India spark controversy by skipping ICC Awards

ICC expresses disappointment after side doesn't show up to collect its Spirit of Cricket Award

In 2010, the Indian players turned up for the ICC Awards ceremony, but in casual clothes  •  Getty Images

In 2010, the Indian players turned up for the ICC Awards ceremony, but in casual clothes  •  Getty Images

The Indian team's non-appearance at the ICC Awards ceremony in London on Monday night has sparked off a controversy of sorts with the ICC expressing its "disappointment" and the team management saying it was informed too late to change existing plans.
Not a single Indian player or official attended the event and there was no one to collect the Spirit of Cricket Award, which MS Dhoni won for his decision to send back Ian Bell during the second Test of the summer at Trent Bridge.
"We are disappointed," Haroon Lorgat, the ICC chief executive, told ESPNcricinfo. "They have had a great year [before the England series] and it was an occasion to celebrate. It was a missed opportunity."
According to Lorgat, India also missed out on attracting more sympathisers after a disastrous England tour where they have lost both the Test and ODI series. "It was a good opportunity to show their sporting character despite them losing on this tour."
Indian team manager Shivlal Yadav explained that he received a call from the ICC on Monday afternoon. "I had already told the boys that it was an off day. So now how could I have asked them to suddenly change their plans? Hence I told them (ICC) that they should not keep the table free for us," Yadav said.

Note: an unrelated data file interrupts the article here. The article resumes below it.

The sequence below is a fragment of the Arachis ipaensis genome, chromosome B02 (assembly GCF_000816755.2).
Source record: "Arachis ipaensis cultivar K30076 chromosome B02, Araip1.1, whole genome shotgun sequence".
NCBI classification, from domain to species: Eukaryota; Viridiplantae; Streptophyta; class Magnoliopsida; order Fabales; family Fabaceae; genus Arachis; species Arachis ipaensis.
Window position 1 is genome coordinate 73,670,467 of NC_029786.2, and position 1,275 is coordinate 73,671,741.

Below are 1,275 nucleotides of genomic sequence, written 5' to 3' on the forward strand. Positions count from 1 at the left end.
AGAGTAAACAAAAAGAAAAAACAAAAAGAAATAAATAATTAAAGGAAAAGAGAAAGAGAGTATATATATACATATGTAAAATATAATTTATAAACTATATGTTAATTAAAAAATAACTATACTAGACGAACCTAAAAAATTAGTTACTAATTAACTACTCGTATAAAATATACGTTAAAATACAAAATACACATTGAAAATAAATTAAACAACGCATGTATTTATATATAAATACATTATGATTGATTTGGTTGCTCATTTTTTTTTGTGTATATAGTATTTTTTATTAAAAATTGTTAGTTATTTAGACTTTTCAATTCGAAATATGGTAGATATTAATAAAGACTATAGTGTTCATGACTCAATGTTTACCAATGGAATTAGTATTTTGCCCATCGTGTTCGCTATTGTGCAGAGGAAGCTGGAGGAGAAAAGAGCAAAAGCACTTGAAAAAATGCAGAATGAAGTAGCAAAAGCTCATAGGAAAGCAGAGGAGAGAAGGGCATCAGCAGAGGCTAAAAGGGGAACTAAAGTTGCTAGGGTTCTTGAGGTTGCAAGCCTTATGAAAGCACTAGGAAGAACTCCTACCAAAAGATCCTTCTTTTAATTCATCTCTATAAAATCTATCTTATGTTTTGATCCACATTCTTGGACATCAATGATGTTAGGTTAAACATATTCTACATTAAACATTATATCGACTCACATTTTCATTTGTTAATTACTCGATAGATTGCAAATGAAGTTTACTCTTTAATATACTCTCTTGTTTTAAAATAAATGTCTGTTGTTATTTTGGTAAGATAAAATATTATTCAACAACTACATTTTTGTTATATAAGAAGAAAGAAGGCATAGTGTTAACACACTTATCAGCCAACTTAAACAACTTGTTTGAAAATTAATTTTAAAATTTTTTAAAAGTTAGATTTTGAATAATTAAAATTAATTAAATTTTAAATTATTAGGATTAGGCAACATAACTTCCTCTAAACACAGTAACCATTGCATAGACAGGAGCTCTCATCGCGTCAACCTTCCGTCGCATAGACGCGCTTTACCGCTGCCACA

The BCCI's chief administrative officer Ratnakar Shetty said the board did not want to comment on the issue. "Lorgat can say whatever he wants to. We don't want to comment on it," he told the Times of India.
Interestingly, in 2009 Dhoni failed to collect his ODI Cricketer of the Year Award even though he was in Johannesburg, the venue of the ceremony. Last year's event was in Bangalore, with the Indian team in attendance albeit in denims and T-shirts. Raising more eyebrows, though, was the absence of the BCCI's top brass, including N Srinivasan, then its secretary and currently its president-elect.
The decision to hold this year's awards in London was taken the ICC's executive board on February 16; it is understood that the ICC then sent an email to the BCCI outlining the various details of the awards ceremony, to be held on September 12. On August 24, two days before the nominees' list was formally made public in Canterbury by Clive Lloyd, head of the selection panel for the awards, the ICC sent another e-mail to the Indian board informing that three Indians - MS Dhoni (Spirit of Cricket), Sachin Tendulkar (Cricketer of the Year) and Gautam Gambhir (ODI Cricketer of the Year) - had been nominated in three different categories.
On September 7, the ICC sent a fresh e-mail to Srinivasan's office reminding him about the awards and thereby extending another invitation for the Indians to attend them. It is believed that the Indian team, which was originally scheduled to leave for Cardiff, where it plays its final one-day match on September 16, had in fact postponed its trip by a day, leading to speculation that the players would attend the ceremony.
"We hold the awards' night at a time convenient for the cricketers," Lorgat said. "When we sat earlier in the year to decide on the dates for this year's awards, the choice was between London and Colombo. But we felt that England-India would be a marquee series and therefore [it would be] apt to host it in London."
Unofficial estimates put the ICC's expenditure on the ceremony at close to US$ 1 million.

Nagraj Gollapudi is an assistant editor at ESPNcricinfo